Intertwined: A Lived Experience

MC40_Annette-Lisa-RoseI grew up in a primarily Dutch community in Edmonton. I went to a Dutch church, a Dutch school, and while anyone was welcome, not many people of other ethnicities joined us. From birth to Grade 12, most of my friends were of Dutch descent.

This changed when I went to university. I didn’t cast off my Dutch friends, but started to diversify—not with any purposeful intent, but because in my new environment I was surrounded by diversity. I met my Chinese Canadian friends Lisa and Rose in my second year. Our friendship brought together a collection of Dutch and Chinese students who all became obsessed with dim sum lunches. We became part of each other’s families joining in celebrations from Chinese New Year’s to Sinter Klaas. I soon knew as many words in Cantonese as I knew in Dutch and I became an expert with chopsticks.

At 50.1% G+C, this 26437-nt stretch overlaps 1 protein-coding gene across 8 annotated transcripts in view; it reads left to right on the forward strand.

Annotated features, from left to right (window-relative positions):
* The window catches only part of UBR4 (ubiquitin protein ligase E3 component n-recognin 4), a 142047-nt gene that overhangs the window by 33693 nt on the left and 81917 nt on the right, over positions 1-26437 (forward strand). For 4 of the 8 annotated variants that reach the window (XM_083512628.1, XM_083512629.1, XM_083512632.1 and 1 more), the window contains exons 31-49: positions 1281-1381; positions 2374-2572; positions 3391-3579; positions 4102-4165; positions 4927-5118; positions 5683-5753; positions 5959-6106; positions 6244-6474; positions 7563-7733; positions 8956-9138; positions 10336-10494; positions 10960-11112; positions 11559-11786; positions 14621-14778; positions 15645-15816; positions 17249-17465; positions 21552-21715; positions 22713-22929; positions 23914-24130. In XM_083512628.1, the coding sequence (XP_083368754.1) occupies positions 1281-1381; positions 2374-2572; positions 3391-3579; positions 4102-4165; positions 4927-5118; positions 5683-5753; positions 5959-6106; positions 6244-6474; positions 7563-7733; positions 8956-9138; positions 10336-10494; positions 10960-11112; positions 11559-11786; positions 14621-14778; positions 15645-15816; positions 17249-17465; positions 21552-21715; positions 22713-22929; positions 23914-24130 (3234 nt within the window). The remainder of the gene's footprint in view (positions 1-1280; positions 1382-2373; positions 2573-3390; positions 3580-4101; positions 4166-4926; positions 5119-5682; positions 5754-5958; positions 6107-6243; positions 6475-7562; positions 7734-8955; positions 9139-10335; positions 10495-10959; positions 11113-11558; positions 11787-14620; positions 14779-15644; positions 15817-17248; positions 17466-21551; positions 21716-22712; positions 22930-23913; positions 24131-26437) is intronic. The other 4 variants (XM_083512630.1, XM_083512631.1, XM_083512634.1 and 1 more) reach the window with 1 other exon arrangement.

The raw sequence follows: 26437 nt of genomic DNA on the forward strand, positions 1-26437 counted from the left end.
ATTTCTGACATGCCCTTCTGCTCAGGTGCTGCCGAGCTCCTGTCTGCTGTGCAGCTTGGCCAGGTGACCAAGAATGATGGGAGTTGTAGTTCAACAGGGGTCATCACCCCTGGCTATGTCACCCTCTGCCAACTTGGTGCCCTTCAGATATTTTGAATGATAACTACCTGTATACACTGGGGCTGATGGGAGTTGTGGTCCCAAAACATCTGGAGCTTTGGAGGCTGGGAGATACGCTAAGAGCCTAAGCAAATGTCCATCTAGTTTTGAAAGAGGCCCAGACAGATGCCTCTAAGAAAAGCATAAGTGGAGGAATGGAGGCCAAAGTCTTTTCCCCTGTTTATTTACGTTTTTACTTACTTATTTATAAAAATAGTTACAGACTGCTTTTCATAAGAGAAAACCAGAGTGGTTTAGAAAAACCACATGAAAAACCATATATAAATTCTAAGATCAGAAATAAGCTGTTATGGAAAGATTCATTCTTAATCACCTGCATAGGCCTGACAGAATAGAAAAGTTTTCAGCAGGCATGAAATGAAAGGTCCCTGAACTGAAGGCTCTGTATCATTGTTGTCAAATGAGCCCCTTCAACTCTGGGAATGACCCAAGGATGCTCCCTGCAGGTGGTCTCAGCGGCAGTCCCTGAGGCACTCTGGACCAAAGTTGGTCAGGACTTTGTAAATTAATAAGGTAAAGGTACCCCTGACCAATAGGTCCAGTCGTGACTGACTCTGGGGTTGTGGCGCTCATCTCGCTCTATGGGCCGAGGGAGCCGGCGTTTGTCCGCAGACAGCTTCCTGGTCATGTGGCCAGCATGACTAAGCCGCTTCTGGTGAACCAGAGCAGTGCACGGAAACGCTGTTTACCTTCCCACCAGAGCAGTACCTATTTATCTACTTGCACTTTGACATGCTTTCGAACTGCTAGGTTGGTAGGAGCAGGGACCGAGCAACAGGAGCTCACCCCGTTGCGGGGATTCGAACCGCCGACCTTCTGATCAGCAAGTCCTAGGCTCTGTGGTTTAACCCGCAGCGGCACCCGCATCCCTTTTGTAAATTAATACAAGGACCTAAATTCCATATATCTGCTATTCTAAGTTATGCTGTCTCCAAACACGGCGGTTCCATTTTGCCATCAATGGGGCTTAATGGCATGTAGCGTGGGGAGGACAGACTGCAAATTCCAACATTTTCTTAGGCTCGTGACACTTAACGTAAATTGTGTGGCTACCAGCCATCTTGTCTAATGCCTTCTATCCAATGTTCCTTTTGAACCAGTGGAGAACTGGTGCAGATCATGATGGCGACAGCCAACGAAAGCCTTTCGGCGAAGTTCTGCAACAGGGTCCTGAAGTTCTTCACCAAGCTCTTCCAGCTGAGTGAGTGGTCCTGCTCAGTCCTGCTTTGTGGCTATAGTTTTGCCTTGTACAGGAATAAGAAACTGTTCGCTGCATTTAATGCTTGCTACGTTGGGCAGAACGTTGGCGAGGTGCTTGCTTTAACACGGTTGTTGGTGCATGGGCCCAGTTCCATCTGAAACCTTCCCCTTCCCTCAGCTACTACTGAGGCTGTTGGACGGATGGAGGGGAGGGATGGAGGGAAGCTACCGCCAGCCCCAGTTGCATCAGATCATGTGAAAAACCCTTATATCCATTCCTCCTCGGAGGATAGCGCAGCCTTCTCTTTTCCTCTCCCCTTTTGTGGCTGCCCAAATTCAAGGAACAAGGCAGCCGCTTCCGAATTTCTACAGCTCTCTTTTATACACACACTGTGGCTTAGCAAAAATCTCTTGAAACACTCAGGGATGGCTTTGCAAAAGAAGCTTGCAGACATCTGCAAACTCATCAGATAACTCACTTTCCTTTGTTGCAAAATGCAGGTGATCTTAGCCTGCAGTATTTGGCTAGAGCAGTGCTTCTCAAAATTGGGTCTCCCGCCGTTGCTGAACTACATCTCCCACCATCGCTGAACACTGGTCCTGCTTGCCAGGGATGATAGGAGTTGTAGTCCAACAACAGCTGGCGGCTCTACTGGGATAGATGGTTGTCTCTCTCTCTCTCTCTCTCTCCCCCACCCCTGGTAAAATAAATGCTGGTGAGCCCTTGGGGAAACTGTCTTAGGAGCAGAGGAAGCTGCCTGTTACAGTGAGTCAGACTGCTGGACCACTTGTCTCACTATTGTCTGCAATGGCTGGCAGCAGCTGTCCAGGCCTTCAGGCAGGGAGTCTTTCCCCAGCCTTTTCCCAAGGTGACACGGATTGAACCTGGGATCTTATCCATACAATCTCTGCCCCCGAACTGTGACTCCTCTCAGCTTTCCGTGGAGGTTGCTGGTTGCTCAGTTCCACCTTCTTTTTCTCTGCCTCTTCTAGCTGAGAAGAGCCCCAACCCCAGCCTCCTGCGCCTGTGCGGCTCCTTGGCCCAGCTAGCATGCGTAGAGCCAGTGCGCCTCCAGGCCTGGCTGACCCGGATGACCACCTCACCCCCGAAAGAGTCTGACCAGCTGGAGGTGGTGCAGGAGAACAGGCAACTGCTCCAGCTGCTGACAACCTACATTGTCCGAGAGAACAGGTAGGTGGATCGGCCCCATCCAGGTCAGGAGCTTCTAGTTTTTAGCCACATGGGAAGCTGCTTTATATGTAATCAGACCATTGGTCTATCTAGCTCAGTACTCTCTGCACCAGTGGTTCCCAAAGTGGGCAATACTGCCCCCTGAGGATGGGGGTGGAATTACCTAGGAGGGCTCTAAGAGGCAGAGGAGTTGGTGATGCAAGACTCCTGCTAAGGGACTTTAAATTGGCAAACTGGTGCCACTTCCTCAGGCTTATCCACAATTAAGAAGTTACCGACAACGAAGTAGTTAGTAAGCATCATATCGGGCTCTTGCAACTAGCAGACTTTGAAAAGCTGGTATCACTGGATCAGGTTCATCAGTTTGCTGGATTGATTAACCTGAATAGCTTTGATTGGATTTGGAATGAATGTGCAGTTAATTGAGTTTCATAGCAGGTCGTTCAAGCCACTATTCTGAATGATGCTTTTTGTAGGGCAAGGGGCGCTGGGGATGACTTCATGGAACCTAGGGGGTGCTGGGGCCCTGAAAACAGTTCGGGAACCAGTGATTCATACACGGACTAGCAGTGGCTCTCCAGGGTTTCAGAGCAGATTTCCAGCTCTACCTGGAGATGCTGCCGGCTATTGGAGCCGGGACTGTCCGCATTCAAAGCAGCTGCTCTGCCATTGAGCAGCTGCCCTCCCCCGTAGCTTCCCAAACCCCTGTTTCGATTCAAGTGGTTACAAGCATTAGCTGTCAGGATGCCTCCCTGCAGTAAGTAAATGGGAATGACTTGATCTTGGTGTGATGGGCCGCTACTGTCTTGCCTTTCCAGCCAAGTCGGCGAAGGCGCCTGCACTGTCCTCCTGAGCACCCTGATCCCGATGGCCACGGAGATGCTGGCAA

It didn’t take long to realize that there was little difference between the three of us. Our Canadianness outweighed our Dutch or Chinese heritage. This only became more clear when I’ve travelled since to Holland and China and saw how much our country of our birth has changed our relationships to the homeland of our parents. We bear remnants of our heritage, but we are at our core Canadian.

Lisa married a Dutch friend of mine (perhaps I can take some credit for bringing them together). She talks as easily about “her” Dutch heritage as I do about “my” Chinese culture. Lisa, Rose, and I no longer spend our time in each other pockets as we did in university, but about once a year, the three of us try to sit down and catch up over dim sum.

To me this is multiculturalism. Not the government policies or initiatives, but the merging and flowing and evolving our distinct cultures being shared and expressed collectively—creating something new and Canadian.

- Annette in Edmonton